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  • Writer's pictureMUSEUM STUDIES

Disrupting Museum Authority: Art, Voice and the Museum

Dr Anna Lawrenson and Dr Chiara O'Reilly from Museum & Heritage Studies contextualise the importance of exhibition reviews in museological practice for this edition of GLAM in their new role as Associate Editors of Exhibition Reviews for Curator: The Museum Journal. Their review of two significant exhibitions Unsettled at the Australian Museum and Eucalyptusdom at the Museum of Applied Arts and Sciences (2021), titled Disrupting Museum Authority: Art, Voice and the Museum, can be read on open access here. Lawrenson and O'Reilly are authors of The Rise of the Must See Exhibition Blockbusters in Australian Museums (Routledge, 2020).

Installation view of exhibition entrance, Unsettled, Australian Museum. ©Australian Museum, reproduced with permission photographer Anna Kucera. [Colour figure can be viewed at wileyonlinelibrary.com]

Museums are wrestling with their past and exhibitions provide important spaces to create new dialogues and include previously excluded voices.

Our recently published review in the internationally renowned journal Curator: The Museum Journal examines two exhibitions from 2021 – Unsettled at the Australian Museum and Eucalyptusdom at the Museum of Applied Arts and Sciences. These exhibits, we argue, are significant markers of fundamental changes in Australian museum practice. The review examines how these museums sought to disrupt the colonial bias in their historical collections and tell new stories of settlement and place. We considered the way that voice, particularly the voice of Indigenous communities and creative practitioners helped to challenge how history could be told and the authority of the museums.


This review was published as part of our new role as Associate Editors for Exhibition Reviews with Curator: The Museum Journal. We’re excited about this role – we’ve spent countless hours consuming exhibitions, writing about them and talking about them with each other and our students over the years, and this is a fitting expression of that.


Exhibitions do more than just showcase the beautiful. Key challenges – racism, domestic violence, environmental catastrophe – are powerfully featured in recent exhibitions, but scholarly reviews of these exhibitions are scarce. Exhibition reviews can contribute to an archive of critical evaluation that advances global practice, irrespective of whether the reader can, or has, visited the actual installation.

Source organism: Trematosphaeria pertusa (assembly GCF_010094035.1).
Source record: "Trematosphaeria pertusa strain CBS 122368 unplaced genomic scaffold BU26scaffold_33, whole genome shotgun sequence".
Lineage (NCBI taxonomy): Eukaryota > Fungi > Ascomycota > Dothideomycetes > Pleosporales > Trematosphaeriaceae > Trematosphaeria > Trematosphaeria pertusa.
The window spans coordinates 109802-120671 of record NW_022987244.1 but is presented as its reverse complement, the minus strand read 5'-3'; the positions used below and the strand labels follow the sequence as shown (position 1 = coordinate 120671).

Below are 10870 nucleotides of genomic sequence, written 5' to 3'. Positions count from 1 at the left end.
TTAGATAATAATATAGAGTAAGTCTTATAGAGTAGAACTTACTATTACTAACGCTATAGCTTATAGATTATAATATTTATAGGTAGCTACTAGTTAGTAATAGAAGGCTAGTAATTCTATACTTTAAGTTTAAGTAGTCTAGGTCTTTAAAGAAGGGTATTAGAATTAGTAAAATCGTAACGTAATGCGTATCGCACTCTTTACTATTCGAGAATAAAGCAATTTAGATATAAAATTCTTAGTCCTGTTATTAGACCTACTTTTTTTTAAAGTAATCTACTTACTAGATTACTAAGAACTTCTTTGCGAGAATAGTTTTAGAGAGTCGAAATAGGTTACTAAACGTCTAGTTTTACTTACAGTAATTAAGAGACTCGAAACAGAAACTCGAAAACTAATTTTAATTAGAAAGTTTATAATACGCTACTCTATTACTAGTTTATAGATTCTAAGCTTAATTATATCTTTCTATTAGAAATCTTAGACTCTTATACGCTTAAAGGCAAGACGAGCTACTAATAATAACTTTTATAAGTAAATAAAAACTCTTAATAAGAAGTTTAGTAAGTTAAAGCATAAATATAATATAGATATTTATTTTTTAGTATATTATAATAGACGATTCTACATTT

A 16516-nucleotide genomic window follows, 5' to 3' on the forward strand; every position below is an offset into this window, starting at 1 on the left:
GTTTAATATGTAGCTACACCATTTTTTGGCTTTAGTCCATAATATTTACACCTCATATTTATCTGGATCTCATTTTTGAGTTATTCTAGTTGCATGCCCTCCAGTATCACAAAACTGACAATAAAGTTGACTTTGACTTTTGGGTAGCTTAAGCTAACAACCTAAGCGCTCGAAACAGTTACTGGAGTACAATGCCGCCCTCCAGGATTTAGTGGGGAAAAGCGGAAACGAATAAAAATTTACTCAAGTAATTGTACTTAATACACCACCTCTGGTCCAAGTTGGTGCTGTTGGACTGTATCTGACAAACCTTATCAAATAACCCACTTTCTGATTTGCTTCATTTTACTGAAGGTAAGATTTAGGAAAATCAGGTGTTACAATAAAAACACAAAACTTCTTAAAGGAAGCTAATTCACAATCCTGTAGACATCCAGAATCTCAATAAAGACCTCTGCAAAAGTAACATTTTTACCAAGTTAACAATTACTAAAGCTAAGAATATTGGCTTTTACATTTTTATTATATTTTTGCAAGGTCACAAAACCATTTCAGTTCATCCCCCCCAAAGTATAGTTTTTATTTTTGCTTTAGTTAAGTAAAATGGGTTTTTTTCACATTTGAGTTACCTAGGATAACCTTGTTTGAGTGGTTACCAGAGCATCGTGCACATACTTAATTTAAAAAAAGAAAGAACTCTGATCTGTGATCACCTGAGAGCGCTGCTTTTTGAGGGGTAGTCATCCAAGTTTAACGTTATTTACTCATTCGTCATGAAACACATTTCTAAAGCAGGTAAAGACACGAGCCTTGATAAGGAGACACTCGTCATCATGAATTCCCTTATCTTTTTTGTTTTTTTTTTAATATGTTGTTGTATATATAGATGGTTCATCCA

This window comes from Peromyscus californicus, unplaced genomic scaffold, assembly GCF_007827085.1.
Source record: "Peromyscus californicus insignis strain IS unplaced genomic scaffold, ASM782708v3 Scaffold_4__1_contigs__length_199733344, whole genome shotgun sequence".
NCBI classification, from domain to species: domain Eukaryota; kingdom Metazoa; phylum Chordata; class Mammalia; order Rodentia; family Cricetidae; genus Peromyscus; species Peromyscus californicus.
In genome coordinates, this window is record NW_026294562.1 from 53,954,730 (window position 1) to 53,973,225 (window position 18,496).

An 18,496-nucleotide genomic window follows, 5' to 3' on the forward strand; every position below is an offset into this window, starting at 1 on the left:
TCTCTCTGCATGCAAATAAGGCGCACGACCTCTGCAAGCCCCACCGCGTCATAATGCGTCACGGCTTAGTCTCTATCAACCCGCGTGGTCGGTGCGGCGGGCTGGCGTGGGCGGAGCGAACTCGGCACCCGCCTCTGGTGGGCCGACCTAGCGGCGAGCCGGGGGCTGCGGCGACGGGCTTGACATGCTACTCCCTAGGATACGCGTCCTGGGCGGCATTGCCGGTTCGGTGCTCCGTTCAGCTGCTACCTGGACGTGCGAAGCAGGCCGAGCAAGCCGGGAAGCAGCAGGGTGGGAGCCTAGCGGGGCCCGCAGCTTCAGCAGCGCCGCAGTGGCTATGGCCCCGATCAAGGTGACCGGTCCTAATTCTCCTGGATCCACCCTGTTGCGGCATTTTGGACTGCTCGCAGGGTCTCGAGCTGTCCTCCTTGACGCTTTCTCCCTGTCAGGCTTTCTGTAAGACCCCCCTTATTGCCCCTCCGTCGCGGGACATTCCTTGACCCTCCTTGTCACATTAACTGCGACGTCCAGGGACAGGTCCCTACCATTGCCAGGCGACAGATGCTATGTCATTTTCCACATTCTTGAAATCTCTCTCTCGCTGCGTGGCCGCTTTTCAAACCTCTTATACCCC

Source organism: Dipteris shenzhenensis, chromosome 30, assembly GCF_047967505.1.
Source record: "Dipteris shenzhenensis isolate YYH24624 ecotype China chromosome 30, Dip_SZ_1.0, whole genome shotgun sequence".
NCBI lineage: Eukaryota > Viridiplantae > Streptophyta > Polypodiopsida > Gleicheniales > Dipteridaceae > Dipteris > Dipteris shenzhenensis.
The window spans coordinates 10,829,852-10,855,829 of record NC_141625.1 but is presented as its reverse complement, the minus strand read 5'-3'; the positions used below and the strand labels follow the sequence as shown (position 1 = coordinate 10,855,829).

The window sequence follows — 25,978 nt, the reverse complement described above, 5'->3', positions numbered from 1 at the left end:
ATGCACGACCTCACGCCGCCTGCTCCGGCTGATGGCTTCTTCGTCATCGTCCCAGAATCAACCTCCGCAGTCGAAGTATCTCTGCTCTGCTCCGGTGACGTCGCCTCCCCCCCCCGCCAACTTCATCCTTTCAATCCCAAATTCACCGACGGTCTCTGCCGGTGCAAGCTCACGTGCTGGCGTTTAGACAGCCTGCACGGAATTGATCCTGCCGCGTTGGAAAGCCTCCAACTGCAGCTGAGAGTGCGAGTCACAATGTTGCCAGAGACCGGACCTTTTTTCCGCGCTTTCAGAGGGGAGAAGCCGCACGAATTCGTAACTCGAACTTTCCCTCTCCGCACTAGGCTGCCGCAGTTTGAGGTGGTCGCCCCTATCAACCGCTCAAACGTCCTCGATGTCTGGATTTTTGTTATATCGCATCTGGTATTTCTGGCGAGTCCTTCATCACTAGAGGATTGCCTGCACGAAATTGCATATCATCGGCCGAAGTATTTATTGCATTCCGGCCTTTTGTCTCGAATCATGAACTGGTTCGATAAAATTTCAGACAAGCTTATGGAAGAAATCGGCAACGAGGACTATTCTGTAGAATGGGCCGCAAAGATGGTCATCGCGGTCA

As exhibition catalogues – particularly in hard copy – become scarce, exhibition reviews provide an enduring record of the field. All help to illustrate the history and evolution of museological practice and reveal the sophisticated multisensory apparatus that lie beneath their seductive surfaces. For us, a good exhibition review points the profession toward new potentials for museums to be relevant in society.



Installation view of Alchemy section of Eucalyptusdom, Museum of Applied Arts and Sciences. Foreground work Yasmin Smith, STARS (Castle Hill plantation 2021) (2021). Photo: Chiara O'Reilly, 2022. [Colour figure can be viewed at wileyonlinelibrary.com]

  • Dr. Anna Lawrenson (anna.lawrenson@sydney.edu.au) is located in the Museum and Heritage Studies program at the University of Sydney, Australia. Her research considers how the history, funding and administration of museums and galleries shapes their approach to public engagement.

  • Dr. Chiara O'Reilly (chiara.oreilly@sydney.edu.au) is the current Director of the Museum and Heritage program at the University of Sydney, Australia. Her research examines cultural institutions: Critically looking at their history, collections and key role as holders of cultural memory and identity.

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